Malaysia: Human Rights Watch said today that the Malaysian government should renounce a plan by a cabinet minister to raise criminal penalties against lesbian, gay, bisexual, and transgender (LGBT) citizens. The effort to increase criminal penalties against LGBT Malaysians is the latest in a series of measures to cement the Perikitan Nasional government’s anti-LGBT, anti-human rights stance.
The proposed amendment submitted by Ahmad Marzuk Shaary, Deputy Minister for Religious Affairs in the Department of the Prime Minister, to the Syariah Courts (Criminal Jurisdiction) Act (Act 355) would allow state Sharia (Syariah) courts to impose harsher sentences for same-sex activity than the current maximum Sharia sentence allowed under federal law.
Marzuk also suggested codifying criminal offences as Sharia that alter one’s gender and create or post obscene and indecent social media material, including pictures of non-normative gender identity.
The state and federal laws of Malaysia criminalizing LGBT people are already out of international law limits, and the government seems to be slipping even further into its disregard for human rights,” said Neela Ghoshal, Human Rights Watch’s associate LGBT rights director.” “The government should repeal such penalties instead of enhancing penalties for actions that harm no one.”
Among the many laws and policies in Malaysia that discriminate against LGBT citizens are Malaysia’s state Sharia laws, which prosecute sexual same-sex relations as well as gender nonconformity. Most illegal activities in the entire world are protected by Malaysia’s federal penal code.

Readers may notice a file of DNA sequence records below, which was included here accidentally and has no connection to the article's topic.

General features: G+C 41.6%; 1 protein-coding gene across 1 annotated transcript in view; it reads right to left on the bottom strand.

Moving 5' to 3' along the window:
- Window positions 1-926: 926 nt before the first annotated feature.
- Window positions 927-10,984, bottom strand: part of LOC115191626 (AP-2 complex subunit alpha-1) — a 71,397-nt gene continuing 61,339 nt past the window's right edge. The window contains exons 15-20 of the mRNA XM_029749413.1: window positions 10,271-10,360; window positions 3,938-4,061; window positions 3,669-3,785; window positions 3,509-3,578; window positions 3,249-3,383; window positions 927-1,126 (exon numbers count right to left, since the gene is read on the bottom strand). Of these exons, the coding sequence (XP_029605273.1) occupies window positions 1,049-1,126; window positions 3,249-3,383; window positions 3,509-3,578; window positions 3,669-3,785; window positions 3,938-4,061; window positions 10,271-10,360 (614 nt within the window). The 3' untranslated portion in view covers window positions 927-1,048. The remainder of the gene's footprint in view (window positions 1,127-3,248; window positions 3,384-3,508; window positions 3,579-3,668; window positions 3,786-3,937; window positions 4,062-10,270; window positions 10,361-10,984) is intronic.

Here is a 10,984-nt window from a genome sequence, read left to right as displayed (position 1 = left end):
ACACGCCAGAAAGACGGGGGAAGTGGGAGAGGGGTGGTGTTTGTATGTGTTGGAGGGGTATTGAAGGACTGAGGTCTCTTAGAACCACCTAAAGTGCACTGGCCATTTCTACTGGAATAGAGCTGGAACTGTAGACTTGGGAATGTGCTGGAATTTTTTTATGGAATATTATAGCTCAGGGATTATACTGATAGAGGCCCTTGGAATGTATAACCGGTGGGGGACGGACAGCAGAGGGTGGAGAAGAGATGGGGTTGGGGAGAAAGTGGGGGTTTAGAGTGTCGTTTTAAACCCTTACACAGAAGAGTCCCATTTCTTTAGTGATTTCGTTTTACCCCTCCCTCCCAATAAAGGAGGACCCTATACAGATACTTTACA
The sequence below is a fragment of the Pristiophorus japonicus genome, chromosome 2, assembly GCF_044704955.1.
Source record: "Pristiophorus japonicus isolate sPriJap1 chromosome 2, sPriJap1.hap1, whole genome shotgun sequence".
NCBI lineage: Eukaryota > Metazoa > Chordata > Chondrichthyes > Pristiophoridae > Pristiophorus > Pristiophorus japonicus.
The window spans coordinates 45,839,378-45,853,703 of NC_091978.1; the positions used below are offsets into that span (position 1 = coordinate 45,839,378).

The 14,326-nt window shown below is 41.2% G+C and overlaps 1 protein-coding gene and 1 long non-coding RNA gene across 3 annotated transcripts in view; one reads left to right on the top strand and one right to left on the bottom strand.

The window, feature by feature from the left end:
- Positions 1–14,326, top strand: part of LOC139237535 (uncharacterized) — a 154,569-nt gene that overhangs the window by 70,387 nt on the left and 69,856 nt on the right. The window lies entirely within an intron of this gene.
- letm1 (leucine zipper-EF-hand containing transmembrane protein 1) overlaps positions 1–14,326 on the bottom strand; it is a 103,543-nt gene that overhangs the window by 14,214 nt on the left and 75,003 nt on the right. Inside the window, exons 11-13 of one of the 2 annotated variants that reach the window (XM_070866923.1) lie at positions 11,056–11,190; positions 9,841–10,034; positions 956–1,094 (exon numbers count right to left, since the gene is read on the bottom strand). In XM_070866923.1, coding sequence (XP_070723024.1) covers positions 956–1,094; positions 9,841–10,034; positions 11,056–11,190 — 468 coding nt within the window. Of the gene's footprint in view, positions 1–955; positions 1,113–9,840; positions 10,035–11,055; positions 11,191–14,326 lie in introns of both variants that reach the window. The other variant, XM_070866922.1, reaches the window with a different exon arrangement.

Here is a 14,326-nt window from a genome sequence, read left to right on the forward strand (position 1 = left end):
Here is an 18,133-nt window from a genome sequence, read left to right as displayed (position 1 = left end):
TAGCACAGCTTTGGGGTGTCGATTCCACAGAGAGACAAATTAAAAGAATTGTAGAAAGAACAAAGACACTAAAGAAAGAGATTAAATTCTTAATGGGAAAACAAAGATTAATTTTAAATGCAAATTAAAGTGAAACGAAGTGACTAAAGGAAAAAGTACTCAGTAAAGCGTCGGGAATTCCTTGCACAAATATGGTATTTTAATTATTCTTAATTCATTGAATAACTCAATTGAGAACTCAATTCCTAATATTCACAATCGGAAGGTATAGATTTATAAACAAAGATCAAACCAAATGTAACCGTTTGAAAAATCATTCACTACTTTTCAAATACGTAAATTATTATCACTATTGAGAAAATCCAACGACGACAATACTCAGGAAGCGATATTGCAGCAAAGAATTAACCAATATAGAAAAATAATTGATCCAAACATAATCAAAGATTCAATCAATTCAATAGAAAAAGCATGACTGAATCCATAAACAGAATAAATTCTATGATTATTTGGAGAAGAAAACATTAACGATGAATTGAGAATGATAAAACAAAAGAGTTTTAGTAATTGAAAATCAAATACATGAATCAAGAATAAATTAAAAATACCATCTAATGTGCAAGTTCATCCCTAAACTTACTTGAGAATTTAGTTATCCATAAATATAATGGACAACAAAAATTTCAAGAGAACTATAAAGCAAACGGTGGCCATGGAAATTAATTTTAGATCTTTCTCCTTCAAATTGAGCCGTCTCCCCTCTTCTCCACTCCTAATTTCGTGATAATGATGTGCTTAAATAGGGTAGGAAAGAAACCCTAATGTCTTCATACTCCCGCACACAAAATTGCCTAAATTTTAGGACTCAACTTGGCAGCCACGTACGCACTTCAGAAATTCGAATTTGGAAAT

State Sharia rules, implemented by the Islamic Religious Departments of the State and tried in Sharia courts, apply only to Muslims, who make up about 60% of the population of Malaysia.
Same-sex relations and gender non-conformity are criminalized by all 13 states and federal territories. Furthermore, section 377 of the federal penal code punishes any form of anal or oral sex with imprisonment of up to 20 years and compulsory caning.
Act 355, adopted in 1965 to safeguard the fundamental secular character of Malaysia, restricts the sentences that Sharia courts may impose. Maximum sentences of one year in prison and a fine of up to RM 1,000 (US$250) may be levied by Sharia courts. The Act was amended in 1984 to increase the maximum sentence that can be levied by Sharia courts to three years in jail, fines of up to RM 5,000 (US$1,240) and up to six strokes canning.